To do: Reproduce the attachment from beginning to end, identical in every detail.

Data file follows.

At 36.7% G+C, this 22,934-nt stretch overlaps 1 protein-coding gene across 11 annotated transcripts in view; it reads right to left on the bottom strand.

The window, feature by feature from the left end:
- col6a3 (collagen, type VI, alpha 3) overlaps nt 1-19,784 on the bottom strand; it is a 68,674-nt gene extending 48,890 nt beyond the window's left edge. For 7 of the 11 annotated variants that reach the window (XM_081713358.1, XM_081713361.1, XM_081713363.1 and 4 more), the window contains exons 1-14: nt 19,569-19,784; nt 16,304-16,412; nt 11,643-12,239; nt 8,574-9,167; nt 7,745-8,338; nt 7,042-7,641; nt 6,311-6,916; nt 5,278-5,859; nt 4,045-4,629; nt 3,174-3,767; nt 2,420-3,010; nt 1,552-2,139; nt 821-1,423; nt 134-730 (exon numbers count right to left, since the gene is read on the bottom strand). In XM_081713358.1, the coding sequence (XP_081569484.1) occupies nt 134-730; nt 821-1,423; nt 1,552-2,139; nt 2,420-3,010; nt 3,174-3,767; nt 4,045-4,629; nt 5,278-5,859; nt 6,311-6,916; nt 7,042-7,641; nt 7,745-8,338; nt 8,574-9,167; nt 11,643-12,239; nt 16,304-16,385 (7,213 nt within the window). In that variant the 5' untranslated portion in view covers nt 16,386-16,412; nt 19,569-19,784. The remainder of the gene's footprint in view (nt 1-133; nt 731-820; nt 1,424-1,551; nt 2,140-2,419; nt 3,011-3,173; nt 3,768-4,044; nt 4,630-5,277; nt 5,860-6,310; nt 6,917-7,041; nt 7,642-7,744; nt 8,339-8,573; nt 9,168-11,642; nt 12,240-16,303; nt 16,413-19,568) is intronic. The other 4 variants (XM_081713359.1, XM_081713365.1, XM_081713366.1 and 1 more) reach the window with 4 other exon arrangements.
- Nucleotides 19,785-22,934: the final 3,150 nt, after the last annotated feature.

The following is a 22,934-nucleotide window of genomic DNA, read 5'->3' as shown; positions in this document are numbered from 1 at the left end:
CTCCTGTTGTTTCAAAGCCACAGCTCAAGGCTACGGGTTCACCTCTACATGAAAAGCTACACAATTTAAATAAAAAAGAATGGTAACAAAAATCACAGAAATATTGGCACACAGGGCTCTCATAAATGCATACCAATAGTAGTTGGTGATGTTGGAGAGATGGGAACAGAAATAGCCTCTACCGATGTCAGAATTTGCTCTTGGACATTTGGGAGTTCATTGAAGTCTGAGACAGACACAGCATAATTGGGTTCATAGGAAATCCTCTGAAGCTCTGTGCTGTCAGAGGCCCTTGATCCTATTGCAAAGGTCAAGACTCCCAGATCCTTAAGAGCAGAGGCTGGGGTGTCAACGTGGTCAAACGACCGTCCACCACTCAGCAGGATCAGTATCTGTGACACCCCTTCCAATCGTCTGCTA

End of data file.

At 36.7% G+C, this 22,934-nt stretch overlaps 1 protein-coding gene across 11 annotated transcripts in view; it reads right to left on the bottom strand.

The window, feature by feature from the left end:
- col6a3 (collagen, type VI, alpha 3) overlaps nt 1-19,784 on the bottom strand; it is a 68,674-nt gene extending 48,890 nt beyond the window's left edge. For 7 of the 11 annotated variants that reach the window (XM_081713358.1, XM_081713361.1, XM_081713363.1 and 4 more), the window contains exons 1-14: nt 19,569-19,784; nt 16,304-16,412; nt 11,643-12,239; nt 8,574-9,167; nt 7,745-8,338; nt 7,042-7,641; nt 6,311-6,916; nt 5,278-5,859; nt 4,045-4,629; nt 3,174-3,767; nt 2,420-3,010; nt 1,552-2,139; nt 821-1,423; nt 134-730 (exon numbers count right to left, since the gene is read on the bottom strand). In XM_081713358.1, the coding sequence (XP_081569484.1) occupies nt 134-730; nt 821-1,423; nt 1,552-2,139; nt 2,420-3,010; nt 3,174-3,767; nt 4,045-4,629; nt 5,278-5,859; nt 6,311-6,916; nt 7,042-7,641; nt 7,745-8,338; nt 8,574-9,167; nt 11,643-12,239; nt 16,304-16,385 (7,213 nt within the window). In that variant the 5' untranslated portion in view covers nt 16,386-16,412; nt 19,569-19,784. The remainder of the gene's footprint in view (nt 1-133; nt 731-820; nt 1,424-1,551; nt 2,140-2,419; nt 3,011-3,173; nt 3,768-4,044; nt 4,630-5,277; nt 5,860-6,310; nt 6,917-7,041; nt 7,642-7,744; nt 8,339-8,573; nt 9,168-11,642; nt 12,240-16,303; nt 16,413-19,568) is intronic. The other 4 variants (XM_081713359.1, XM_081713365.1, XM_081713366.1 and 1 more) reach the window with 4 other exon arrangements.
- Nucleotides 19,785-22,934: the final 3,150 nt, after the last annotated feature.

The following is a 22,934-nucleotide window of genomic DNA, read 5'->3' as shown; positions in this document are numbered from 1 at the left end:
CTCCTGTTGTTTCAAAGCCACAGCTCAAGGCTACGGGTTCACCTCTACATGAAAAGCTACACAATTTAAATAAAAAAGAATGGTAACAAAAATCACAGAAATATTGGCACACAGGGCTCTCATAAATGCATACCAATAGTAGTTGGTGATGTTGGAGAGATGGGAACAGAAATAGCCTCTACCGATGTCAGAATTTGCTCTTGGACATTTGGGAGTTCATTGAAGTCTGAGACAGACACAGCATAATTGGGTTCATAGGAAATCCTCTGAAGCTCTGTGCTGTCAGAGGCCCTTGATCCTATTGCAAAGGTCAAGACTCCCAGATCCTTAAGAGCAGAGGCTGGGGTGTCAACGTGGTCAAACGACCGTCCACCACTCAGCAGGATCAGTATCTGTGACACCCCTTCCAATCGTCTGCTA